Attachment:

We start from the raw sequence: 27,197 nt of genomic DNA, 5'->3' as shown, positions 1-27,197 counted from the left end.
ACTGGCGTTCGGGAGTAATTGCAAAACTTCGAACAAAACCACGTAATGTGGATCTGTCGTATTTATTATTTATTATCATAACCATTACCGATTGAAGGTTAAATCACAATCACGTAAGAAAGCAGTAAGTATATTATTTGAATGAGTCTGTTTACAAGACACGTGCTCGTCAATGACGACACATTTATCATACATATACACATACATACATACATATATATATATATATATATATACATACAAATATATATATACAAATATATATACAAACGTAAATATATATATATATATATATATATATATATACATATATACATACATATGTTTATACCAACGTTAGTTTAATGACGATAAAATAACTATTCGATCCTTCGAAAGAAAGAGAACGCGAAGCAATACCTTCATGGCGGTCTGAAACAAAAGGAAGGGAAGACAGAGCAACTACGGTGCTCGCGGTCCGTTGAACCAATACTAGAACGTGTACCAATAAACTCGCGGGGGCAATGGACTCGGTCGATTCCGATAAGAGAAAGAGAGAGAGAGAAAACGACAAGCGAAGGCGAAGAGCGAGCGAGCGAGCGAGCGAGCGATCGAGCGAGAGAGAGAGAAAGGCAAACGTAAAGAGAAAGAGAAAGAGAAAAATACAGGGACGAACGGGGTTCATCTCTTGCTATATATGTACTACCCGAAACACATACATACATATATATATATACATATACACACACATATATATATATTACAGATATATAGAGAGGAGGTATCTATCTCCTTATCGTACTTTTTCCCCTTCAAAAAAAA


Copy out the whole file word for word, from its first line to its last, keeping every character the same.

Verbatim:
We start from the raw sequence: 27,197 nt of genomic DNA, 5'->3' as shown, positions 1-27,197 counted from the left end.
ACTGGCGTTCGGGAGTAATTGCAAAACTTCGAACAAAACCACGTAATGTGGATCTGTCGTATTTATTATTTATTATCATAACCATTACCGATTGAAGGTTAAATCACAATCACGTAAGAAAGCAGTAAGTATATTATTTGAATGAGTCTGTTTACAAGACACGTGCTCGTCAATGACGACACATTTATCATACATATACACATACATACATACATATATATATATATATATATATACATACAAATATATATATACAAATATATATACAAACGTAAATATATATATATATATATATATATATATATACATATATACATACATATGTTTATACCAACGTTAGTTTAATGACGATAAAATAACTATTCGATCCTTCGAAAGAAAGAGAACGCGAAGCAATACCTTCATGGCGGTCTGAAACAAAAGGAAGGGAAGACAGAGCAACTACGGTGCTCGCGGTCCGTTGAACCAATACTAGAACGTGTACCAATAAACTCGCGGGGGCAATGGACTCGGTCGATTCCGATAAGAGAAAGAGAGAGAGAGAAAACGACAAGCGAAGGCGAAGAGCGAGCGAGCGAGCGAGCGAGCGATCGAGCGAGAGAGAGAGAAAGGCAAACGTAAAGAGAAAGAGAAAGAGAAAAATACAGGGACGAACGGGGTTCATCTCTTGCTATATATGTACTACCCGAAACACATACATACATATATATATATACATATACACACACATATATATATATTACAGATATATAGAGAGGAGGTATCTATCTCCTTATCGTACTTTTTCCCCTTCAAAAAAAA